8.2 Modules as Namespaces

Collision course

Namespacing is a way of bundling logically related objects together. Modules serve as a convenient tool for this. This allows classes or modules with conflicting names to co-exist while avoiding collisions. Think of this as storing different files with the same names under separate directories in your filesystem.

Modules can also hold classes. In this example, we'll try and define an Array class under our Perimeter module from the last lesson. Notice how it does not affect Ruby's Array class at all.

Example Code:

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We have these two classes alongside each other. This is possible because we've namespaced our version of the Array class under the Perimeter module.

:: is a constant lookup operator that looks up the Array constant only in the Perimeter module.

What happens when we don't namespace our Array class?

Example Code:

Output Window

Because Ruby has open classes, doing this simply extends the Array class globally throughout the program, which is dangerous and of course not our intended behaviour.

The examples above are a bit contrived for the sake of simplicity. The real problem that namespacing solves is when you're loading libraries. If your program bundles libraries written by different authors, it is often the case that there might be classes or modules defined by the same name.

We're assuming these two libraries gym and dojo have classes as shown in the comment above them.

Example Code:

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As the dojo library is loaded after gym, it has overriden gym's class definition of Push and therefore creates an instance of Push defined in dojo.

The way to solve this problem is to wrap these classes in appropriate namespaces using modules.

Example Code:

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When you're creating libraries with Ruby, it is a good practice to namespace your code under the name of your library or project.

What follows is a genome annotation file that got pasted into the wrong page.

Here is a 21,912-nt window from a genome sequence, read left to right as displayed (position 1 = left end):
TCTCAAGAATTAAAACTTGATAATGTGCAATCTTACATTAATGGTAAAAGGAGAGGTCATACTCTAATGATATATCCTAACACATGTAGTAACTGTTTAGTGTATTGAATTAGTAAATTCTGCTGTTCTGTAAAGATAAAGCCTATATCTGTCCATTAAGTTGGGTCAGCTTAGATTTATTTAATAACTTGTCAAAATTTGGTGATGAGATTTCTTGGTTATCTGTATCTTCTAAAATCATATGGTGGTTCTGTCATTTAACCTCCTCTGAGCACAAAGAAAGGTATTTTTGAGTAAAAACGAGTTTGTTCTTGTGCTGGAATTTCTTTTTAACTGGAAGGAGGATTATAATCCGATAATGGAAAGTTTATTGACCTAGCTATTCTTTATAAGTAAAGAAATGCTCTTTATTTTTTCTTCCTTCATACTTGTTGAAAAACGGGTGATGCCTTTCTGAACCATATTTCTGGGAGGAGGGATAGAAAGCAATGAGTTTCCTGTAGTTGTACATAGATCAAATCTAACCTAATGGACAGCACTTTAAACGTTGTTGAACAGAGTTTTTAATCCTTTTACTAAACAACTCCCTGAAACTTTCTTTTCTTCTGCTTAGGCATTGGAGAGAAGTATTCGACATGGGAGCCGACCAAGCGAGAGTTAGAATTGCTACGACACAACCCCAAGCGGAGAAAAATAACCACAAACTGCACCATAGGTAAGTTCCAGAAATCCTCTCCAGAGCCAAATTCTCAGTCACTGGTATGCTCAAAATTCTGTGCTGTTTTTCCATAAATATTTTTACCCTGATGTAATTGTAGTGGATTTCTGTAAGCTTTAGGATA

Constant lookup

We used the constant lookup (::) operator in the last section to scope our class to the module. As the name suggests, you can scope any constant using this operator and not just classes.
Example Code:

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There are a few things going on the example above.

  • Constant A is scoped within Dojo and accessing it via :: works as expected.
  • Same for constant B which is nested further inside Kata.
  • Class ScopeIn is nested even deeper inside Roulette which has a method returning 15.

This tells us two important things. One, we can nest constant lookups as deep as we want. Second, we aren't restricted to just classes and modules.

You are given a library called RubyMonk. It contains a module Parser which defines a class CodeParser. Write another class TextParser in the same namespace that parses a string and returns an array of capitalized alphabets.

Output Window

If you prepend a constant with :: without a parent, the scoping happens on the topmost level. In this exercise, change push to return 10 as per A = 10 in the topmost level, outside the Kata module.

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Using modules and namespacing is the standard way of organizing libraries with Ruby. It's a good practice to keep this in mind while writing one.

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This lesson is Copyright © 2011-2014 by Sidu Ponnappa and Jasim A Basheer